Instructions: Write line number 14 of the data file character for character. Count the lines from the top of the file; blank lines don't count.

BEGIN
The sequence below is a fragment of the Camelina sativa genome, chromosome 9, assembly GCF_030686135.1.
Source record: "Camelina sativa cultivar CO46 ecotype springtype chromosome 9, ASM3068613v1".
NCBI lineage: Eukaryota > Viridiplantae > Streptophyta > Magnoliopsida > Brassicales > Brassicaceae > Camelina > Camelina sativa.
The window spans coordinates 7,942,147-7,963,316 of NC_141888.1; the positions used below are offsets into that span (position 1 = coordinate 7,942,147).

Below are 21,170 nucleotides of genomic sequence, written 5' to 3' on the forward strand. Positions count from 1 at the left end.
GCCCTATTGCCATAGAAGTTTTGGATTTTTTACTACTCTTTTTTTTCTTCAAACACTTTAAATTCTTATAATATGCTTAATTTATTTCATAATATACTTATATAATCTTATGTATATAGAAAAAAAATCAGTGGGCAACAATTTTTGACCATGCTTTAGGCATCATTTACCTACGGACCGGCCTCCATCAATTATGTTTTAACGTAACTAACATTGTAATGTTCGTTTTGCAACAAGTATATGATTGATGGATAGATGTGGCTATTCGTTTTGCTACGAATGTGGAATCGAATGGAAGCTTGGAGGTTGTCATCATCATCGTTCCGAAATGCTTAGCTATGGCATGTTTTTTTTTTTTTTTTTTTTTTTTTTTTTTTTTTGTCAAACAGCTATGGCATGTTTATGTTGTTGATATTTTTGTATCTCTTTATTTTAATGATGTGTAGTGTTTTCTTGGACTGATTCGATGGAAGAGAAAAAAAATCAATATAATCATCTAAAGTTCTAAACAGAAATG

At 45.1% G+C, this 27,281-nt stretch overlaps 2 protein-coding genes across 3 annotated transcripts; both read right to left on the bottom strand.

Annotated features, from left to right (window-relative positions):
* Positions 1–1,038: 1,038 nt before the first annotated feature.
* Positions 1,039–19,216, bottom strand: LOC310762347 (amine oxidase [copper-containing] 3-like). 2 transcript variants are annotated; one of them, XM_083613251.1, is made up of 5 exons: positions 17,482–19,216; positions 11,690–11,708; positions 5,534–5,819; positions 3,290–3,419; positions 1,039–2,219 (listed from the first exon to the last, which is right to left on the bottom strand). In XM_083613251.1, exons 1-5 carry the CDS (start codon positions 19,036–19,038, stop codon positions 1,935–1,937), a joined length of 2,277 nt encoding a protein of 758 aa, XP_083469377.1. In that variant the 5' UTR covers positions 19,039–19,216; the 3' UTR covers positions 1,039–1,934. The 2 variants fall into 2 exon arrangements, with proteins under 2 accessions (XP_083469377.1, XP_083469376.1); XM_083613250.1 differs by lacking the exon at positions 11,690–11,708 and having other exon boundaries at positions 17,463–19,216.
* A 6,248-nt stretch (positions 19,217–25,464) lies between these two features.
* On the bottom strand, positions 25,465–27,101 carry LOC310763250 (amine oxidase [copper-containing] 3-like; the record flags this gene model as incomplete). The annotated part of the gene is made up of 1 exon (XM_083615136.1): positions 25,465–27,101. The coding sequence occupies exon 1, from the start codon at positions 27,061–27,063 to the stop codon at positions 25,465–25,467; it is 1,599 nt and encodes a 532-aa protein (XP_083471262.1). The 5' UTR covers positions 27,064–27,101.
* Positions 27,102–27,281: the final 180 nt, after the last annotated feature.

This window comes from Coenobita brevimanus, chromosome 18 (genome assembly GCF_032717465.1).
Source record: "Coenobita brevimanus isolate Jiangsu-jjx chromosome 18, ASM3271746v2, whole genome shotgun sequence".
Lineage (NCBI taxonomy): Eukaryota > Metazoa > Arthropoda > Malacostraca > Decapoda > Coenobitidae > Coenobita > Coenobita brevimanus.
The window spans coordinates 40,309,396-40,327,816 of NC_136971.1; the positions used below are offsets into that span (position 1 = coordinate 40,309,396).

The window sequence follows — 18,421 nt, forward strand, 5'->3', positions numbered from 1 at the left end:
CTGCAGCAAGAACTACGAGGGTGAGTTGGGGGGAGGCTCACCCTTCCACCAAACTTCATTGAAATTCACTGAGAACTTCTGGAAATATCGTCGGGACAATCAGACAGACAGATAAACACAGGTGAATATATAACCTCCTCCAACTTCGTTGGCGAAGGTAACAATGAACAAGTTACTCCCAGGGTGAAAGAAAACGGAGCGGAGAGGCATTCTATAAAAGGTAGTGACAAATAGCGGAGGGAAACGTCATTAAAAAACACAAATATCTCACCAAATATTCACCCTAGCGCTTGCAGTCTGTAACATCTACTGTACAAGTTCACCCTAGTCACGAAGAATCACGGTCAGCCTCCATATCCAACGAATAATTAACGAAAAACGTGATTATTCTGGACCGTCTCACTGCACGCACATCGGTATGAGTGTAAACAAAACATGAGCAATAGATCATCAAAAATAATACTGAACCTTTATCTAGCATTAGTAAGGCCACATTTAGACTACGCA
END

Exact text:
This window comes from Coenobita brevimanus, chromosome 18 (genome assembly GCF_032717465.1).